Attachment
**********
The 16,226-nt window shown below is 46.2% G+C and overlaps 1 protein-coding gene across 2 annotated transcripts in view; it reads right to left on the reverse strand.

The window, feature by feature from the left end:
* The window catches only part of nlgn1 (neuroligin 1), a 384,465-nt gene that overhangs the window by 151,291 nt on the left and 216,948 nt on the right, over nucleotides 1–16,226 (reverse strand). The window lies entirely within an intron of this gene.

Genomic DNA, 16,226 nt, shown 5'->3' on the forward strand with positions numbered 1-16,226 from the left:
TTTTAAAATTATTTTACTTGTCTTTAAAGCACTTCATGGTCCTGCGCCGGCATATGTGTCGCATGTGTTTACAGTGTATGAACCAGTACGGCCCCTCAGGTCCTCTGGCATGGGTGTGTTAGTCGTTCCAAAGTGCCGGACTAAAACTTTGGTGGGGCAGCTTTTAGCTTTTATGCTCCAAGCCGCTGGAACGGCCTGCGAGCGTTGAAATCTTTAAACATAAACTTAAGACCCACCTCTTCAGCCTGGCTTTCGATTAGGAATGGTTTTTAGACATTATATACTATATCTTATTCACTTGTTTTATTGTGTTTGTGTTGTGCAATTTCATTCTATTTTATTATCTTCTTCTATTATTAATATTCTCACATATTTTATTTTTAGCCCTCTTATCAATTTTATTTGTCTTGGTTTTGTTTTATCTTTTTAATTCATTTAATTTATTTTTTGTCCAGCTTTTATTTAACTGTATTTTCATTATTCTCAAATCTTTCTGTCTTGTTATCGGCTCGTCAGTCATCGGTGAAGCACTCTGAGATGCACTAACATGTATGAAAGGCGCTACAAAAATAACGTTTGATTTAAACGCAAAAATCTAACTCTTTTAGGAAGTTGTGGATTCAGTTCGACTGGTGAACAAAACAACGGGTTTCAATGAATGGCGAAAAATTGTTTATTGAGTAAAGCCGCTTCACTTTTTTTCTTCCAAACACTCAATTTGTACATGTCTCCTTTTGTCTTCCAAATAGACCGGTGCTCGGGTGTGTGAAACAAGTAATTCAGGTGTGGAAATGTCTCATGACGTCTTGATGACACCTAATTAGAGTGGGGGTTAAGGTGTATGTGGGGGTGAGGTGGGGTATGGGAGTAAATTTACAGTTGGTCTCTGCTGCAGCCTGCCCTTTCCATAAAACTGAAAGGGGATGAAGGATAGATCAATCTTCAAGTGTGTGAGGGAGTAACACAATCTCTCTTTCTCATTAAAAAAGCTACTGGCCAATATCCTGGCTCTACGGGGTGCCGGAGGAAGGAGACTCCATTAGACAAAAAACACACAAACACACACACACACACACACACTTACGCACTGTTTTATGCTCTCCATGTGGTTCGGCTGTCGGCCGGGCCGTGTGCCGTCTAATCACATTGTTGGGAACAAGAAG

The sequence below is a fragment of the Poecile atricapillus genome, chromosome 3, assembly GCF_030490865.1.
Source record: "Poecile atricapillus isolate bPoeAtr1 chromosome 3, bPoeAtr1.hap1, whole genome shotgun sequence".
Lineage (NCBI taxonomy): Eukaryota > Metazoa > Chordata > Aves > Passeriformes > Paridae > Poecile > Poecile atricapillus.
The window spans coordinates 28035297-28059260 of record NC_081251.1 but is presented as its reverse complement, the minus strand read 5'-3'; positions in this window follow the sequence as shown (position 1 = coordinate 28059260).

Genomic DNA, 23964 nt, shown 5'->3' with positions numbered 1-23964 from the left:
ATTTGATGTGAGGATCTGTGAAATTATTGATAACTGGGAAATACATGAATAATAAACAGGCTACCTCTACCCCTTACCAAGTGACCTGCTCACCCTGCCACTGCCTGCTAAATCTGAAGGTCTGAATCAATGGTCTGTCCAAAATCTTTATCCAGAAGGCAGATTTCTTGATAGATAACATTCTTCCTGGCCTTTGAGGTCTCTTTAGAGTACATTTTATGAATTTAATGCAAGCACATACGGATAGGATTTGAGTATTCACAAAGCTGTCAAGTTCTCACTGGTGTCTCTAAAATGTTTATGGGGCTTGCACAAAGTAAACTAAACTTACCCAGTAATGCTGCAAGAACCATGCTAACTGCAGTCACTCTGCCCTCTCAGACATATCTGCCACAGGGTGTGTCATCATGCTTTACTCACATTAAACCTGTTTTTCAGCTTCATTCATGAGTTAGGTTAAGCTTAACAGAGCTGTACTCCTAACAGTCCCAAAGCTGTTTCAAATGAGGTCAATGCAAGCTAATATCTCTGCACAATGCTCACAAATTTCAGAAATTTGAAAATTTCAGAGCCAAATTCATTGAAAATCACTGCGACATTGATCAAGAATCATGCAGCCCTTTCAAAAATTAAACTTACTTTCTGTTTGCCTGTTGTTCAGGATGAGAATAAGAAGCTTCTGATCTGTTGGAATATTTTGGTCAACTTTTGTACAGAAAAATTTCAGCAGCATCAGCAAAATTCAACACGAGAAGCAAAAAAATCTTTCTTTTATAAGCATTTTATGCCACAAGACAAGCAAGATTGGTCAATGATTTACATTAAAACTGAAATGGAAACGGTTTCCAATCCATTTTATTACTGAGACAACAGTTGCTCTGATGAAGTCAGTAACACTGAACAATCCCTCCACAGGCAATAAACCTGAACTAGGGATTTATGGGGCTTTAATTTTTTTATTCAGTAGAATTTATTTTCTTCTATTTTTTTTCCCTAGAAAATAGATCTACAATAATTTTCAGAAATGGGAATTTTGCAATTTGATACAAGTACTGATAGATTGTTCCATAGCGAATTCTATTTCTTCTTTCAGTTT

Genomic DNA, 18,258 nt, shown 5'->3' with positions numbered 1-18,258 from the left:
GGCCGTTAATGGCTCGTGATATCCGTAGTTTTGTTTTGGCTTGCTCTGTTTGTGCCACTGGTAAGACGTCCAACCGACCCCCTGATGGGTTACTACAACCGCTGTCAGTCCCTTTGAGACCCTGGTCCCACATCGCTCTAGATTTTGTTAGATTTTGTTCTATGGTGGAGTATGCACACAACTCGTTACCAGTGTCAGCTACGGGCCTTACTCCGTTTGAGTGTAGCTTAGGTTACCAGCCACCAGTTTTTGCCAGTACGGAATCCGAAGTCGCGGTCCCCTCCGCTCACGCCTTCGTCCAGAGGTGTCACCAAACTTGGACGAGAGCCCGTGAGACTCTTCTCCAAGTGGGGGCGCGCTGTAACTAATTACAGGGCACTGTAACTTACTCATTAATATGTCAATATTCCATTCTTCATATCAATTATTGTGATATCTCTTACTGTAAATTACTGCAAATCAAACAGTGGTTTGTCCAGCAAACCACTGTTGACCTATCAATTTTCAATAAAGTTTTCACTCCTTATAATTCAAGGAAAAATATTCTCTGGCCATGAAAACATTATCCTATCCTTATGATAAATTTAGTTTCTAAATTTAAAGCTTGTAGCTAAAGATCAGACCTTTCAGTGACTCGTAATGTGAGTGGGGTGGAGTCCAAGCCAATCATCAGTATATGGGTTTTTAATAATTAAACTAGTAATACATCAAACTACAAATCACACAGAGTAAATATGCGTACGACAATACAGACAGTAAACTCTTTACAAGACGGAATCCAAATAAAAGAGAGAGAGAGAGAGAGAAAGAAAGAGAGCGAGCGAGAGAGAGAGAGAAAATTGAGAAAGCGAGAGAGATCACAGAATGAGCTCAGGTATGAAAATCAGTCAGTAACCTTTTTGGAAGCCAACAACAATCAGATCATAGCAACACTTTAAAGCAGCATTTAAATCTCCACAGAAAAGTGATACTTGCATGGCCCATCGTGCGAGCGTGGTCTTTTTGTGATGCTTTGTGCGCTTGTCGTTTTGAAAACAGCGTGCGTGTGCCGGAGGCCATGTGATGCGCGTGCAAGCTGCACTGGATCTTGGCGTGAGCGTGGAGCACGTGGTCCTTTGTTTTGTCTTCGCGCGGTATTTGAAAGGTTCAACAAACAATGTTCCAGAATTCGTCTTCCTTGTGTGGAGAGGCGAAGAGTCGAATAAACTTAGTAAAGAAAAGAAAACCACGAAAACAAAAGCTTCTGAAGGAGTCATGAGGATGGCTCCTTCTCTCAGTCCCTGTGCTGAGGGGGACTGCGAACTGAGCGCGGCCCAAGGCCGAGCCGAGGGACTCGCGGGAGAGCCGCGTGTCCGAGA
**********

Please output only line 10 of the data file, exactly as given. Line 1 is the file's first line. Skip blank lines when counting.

Genomic DNA, 23964 nt, shown 5'->3' with positions numbered 1-23964 from the left: